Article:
Saturday, October 23, 2010

Where the body can take us . . .

My last post focused on BKS Iyengar’s yoga beginnings: a purely physical practice. The physical body is that which we first understand and see in a yoga practice. But why in a practice designed originally to help us sit in meditation longer is the physical practice the first (and sometimes only) association people make to yoga in the west? The yogis have helped us here as well. Yoga principles/philosophy talk about the koshas or “sheaths.” They are our five “bodies” and can be likened to the layers of an onion - each one revealing something deeper within us.

The five koshas are: 1) Annamaya Kosha (physical body), 2) Pranamaya Kosha (breath body), 3) Manomaya Kosha (mind/mental body), 4) Vijnamaya Kosha (wisdom/meditative body), and 5) Anandamaya Kosha (bliss/divine kosha).

I have written before about how my time in Yoga Teacher Training helped me see the depths the physical practice can take us and how important a teacher the body really is. Each day, I struggle to understand how what is happening to me physically affects me emotionally. But then I go further: In workshops I present to lawyers, as well as my yoga classes, I talk about how the breath is our greatest teacher. When the breath is shallow, we are not living our full potential. A shallow, quick breath often reflects a flitting mind, one unable to focus and be at its fullest potential.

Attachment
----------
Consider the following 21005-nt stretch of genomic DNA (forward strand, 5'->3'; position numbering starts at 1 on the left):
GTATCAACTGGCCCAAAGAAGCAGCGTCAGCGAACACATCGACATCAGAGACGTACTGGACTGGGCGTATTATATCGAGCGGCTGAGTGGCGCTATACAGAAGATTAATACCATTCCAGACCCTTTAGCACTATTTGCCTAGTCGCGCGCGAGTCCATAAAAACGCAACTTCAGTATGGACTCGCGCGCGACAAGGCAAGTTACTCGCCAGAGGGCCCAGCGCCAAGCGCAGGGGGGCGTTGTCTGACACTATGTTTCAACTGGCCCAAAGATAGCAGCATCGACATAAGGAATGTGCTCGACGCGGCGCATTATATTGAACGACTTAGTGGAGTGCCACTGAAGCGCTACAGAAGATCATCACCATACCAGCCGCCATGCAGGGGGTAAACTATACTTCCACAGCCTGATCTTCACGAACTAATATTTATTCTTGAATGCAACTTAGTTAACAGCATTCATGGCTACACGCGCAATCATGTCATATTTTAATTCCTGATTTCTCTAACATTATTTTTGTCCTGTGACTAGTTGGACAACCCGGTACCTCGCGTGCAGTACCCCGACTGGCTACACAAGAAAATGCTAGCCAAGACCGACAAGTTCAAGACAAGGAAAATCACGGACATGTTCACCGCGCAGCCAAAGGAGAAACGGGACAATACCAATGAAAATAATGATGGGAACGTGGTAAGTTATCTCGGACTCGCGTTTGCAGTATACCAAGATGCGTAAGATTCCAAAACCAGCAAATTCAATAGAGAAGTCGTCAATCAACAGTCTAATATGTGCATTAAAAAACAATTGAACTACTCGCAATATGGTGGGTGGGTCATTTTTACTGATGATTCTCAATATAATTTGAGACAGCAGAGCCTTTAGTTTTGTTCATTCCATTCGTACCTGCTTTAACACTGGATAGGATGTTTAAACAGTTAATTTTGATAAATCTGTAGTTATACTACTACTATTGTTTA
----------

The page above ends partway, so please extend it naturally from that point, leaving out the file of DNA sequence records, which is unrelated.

What I did not realize is that I was understanding the koshas without naming them. When the koshas are in balance, we function at our best and act from our deepest potential. Yoga, as an integrative practice, allows us to utilize all of them together, flowing from one to the next, opening us to our deepest spirit and greatest way of being.

Thus, the body is the entryway to the deeper parts of our being. The physical practice leads us to understanding our breath, which begins to quiet the mind, which allows us to be in meditative stillness for longer and longer periods of time, which eventually leads us to our deepest sense of being. When a part of the body is not working to its fullest potential, sometimes the only remedy we need is the breath. Sometimes, we need to revamp our entire way of being and connecting with the world. The closer our koshas are to alignment and balance with each other, the more able we are to know what it is that will bring the body itself back to balance.

But just as going deeper allows us to understand the body, the body helps us understand our deeper self. Iyengar, a very sickly child, came to yoga to cure his physical ailments. As he describes it, that led him down a path that completely transformed his life, and his life has been about yoga, in all its forms ever since that time.

The next posts are going to continue this discussion about the koshas and their balance, but I would like to hear from you what brought you to yoga. Was it for exercise? Stress relief? Fit in your schedule? Friend? Please share your stories in the comments.

Blessings and Namaste!

© 2010 Rebecca Stahl, all rights reserved

1 comment:

  1. Really fascinating the way the 5 koshas link together. Are these related to the chakras? Thanks for the insight.